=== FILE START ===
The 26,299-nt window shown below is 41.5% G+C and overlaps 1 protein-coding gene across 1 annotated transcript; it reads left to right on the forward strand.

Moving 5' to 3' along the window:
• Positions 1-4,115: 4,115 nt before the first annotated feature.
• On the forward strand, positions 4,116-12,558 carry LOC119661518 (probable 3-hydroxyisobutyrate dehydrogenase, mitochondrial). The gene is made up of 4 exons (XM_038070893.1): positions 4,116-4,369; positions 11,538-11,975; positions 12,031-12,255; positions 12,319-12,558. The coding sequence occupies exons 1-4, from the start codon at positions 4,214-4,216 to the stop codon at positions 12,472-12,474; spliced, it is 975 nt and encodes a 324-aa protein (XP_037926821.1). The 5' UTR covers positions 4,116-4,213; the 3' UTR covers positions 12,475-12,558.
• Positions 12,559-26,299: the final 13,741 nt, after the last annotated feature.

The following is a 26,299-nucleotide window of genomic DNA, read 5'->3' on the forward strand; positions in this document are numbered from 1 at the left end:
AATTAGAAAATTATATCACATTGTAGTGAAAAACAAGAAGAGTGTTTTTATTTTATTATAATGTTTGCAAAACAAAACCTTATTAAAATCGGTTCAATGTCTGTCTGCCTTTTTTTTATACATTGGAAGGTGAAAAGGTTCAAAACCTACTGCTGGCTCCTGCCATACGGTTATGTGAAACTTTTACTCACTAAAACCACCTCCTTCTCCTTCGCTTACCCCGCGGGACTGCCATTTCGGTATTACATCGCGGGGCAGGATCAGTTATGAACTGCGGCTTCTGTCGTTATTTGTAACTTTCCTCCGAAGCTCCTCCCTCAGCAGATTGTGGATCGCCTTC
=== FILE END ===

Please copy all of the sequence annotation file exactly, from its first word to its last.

The 26,299-nt window shown below is 41.5% G+C and overlaps 1 protein-coding gene across 1 annotated transcript; it reads left to right on the forward strand.

Moving 5' to 3' along the window:
• Positions 1-4,115: 4,115 nt before the first annotated feature.
• On the forward strand, positions 4,116-12,558 carry LOC119661518 (probable 3-hydroxyisobutyrate dehydrogenase, mitochondrial). The gene is made up of 4 exons (XM_038070893.1): positions 4,116-4,369; positions 11,538-11,975; positions 12,031-12,255; positions 12,319-12,558. The coding sequence occupies exons 1-4, from the start codon at positions 4,214-4,216 to the stop codon at positions 12,472-12,474; spliced, it is 975 nt and encodes a 324-aa protein (XP_037926821.1). The 5' UTR covers positions 4,116-4,213; the 3' UTR covers positions 12,475-12,558.
• Positions 12,559-26,299: the final 13,741 nt, after the last annotated feature.

The following is a 26,299-nucleotide window of genomic DNA, read 5'->3' on the forward strand; positions in this document are numbered from 1 at the left end:
AATTAGAAAATTATATCACATTGTAGTGAAAAACAAGAAGAGTGTTTTTATTTTATTATAATGTTTGCAAAACAAAACCTTATTAAAATCGGTTCAATGTCTGTCTGCCTTTTTTTTATACATTGGAAGGTGAAAAGGTTCAAAACCTACTGCTGGCTCCTGCCATACGGTTATGTGAAACTTTTACTCACTAAAACCACCTCCTTCTCCTTCGCTTACCCCGCGGGACTGCCATTTCGGTATTACATCGCGGGGCAGGATCAGTTATGAACTGCGGCTTCTGTCGTTATTTGTAACTTTCCTCCGAAGCTCCTCCCTCAGCAGATTGTGGATCGCCTTC